Purpose in the Army
|The only "tactica" issues that the wielder of Legolas needs to consider are as follows: how many arrows should I shoot, and who should I take to be Legolas' protector. My general rules of thumb for how many arrows I shoot are:|
2) If your opponent brings the Shadow Lord (or some other hero who inhibits the archery prowess of your team), use the single arrow to knock out the guy.
3) If there is a hero or warrior who is immobilized, paralyzed, or otherwise at a severe disadvantage in a fight, it is often useful to use the single arrow to take off some of the pressure.
4) Unless your gut is giving you a different feeling, I recommend shooting with the three arrows in every other case. Don't use your Might to promote your to-hit dice, and use them when you are trying to wound a key unit (a Barrow-Wight, a charging Uruk-Hai, etc.). These shots are best spent on units with 1 Wound and Defense 3-5. Remember also that the instances above where I recommend using a single arrow are for when that shot is going to do something game-changing - shooting once just to hit automatically may not be the best choice (like if you're about to be swarmed by foes). Legolas does not often wound 3 times, but I've seen it done on more than one occasion and some of those times are recorded on this blog. Usually, you will average one kill per round, but if that kill happens to be a valuable one (like a 50 point Barrow-Wight), you can pay for Legolas quickly.
First, if you are fielding Wood Elf Warriors, Thranduil can upgrade them to Mirkwood Guard, who share his 2+ Shoot value. For 2 points per model, this upgrade will be expensive but could be worth every penny. One kill that results from an arrow that hit on a 2+ will pay for the upgrade of 3-5 warriors, which should cover a good many who you upgrade this way. You also will deal a psychological blow to your opponent, who will be saddened that almost all of your arrows hit his warriors.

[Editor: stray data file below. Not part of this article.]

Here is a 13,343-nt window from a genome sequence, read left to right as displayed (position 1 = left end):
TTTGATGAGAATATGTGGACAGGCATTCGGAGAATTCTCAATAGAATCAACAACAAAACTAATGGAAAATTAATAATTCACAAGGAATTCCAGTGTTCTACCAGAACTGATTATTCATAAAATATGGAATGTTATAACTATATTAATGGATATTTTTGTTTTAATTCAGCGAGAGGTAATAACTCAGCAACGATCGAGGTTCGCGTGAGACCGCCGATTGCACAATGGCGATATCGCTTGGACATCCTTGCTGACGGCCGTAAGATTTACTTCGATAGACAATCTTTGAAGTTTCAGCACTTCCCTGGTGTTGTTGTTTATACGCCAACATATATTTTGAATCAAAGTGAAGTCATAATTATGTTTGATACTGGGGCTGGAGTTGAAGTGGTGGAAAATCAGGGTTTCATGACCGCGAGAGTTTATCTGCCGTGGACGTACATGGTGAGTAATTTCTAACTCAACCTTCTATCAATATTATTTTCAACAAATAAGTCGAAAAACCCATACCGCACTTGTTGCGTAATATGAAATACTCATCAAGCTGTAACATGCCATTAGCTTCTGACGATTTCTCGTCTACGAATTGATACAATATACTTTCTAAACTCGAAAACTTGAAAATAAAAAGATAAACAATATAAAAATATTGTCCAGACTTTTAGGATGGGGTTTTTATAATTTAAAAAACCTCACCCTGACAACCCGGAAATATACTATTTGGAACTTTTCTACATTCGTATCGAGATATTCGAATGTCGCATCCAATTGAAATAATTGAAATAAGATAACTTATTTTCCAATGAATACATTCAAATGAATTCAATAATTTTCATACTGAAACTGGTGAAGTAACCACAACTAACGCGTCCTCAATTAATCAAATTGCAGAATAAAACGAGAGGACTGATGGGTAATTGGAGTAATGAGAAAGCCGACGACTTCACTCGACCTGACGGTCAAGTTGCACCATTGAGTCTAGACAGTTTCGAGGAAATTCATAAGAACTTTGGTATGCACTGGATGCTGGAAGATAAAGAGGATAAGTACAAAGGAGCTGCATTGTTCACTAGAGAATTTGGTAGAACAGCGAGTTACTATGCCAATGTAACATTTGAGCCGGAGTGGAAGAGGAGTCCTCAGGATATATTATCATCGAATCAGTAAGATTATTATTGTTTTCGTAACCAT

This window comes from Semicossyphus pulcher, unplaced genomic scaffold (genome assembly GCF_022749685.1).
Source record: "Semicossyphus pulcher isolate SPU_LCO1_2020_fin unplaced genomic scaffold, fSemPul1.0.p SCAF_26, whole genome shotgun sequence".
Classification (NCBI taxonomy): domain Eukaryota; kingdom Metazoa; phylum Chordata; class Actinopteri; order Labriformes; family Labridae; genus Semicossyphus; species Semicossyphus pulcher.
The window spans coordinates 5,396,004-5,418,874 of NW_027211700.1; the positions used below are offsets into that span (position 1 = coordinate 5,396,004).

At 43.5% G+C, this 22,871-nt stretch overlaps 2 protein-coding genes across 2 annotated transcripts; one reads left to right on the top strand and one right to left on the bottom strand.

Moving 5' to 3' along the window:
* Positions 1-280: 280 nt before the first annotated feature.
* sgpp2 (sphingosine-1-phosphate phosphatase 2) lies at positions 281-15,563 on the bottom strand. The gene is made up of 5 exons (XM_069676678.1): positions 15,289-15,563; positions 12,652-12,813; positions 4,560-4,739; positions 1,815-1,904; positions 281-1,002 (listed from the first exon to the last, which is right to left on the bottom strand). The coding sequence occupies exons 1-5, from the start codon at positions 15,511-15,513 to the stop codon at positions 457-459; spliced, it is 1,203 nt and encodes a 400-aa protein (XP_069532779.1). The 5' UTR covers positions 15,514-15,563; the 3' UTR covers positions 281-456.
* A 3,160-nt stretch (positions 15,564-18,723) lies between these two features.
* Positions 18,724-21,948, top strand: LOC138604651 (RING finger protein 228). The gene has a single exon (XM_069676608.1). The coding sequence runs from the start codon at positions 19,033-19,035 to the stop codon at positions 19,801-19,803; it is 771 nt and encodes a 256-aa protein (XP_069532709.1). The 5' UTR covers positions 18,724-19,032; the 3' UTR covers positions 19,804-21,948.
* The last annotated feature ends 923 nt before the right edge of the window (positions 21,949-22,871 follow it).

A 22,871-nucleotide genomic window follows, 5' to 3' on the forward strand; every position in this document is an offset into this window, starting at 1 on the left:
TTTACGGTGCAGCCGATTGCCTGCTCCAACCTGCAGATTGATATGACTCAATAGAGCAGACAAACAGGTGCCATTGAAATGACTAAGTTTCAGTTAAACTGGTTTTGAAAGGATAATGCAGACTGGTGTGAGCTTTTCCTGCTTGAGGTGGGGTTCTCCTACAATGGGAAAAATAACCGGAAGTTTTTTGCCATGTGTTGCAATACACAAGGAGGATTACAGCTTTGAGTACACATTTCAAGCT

Thranduil's other benefit to the team is wrapped in his Circlet of Kings special rule. The crown that Thranduil wears allows him to cast two spells automatically: Aura of Dismay (which makes all units within 6" of him when he ends his movement cause Terror) and Nature's Wrath (which knocks down all enemy units within 6" of him). Aura of Dismay is best cast when you have priority or when you call a Heroic Move, as terror only affects enemy units who are trying to charge the terror unit. Nature's Wrath can be used whether you move first or not, as you will be knocking down your enemy to make fights more one-sided or knocking them down to allow your units to fade towards the trees more.
Though we are still trying to reconcile how a spell (like Nature's Wrath) can be cast automatically when it is usually resistible, our current solution is either to treat the spell like a 6 was roll to cast it (consistent with the Cave Dweller rule) or allow Thranduil to cast the spell on a 1+ while rolling two free dice (for a reference to how a Doubles Tournament determined how to treat this rule, see the following link on the Last Alliance forum). In either case, we here at TMAT believe that the spell should be resistible in order to be fair. The only time I've play-tested Thranduil, I cast the spell while no enemy heroes were within the radius of the blast, so it was a moot issue. If Legolas stands beside his father, you can guarantee that they will have some distance put between them and the melee foes of the enemy who seek to charge them.
These are my thoughts on the Fellowship. In the final post I'll be making on Fellowship tactica, we'll be looking at Gandalf the Grey, his successor Gandalf the White, and Bill the Pony. If you have strategies (or common combos) with these heroes, I'd love to hear about them in comments!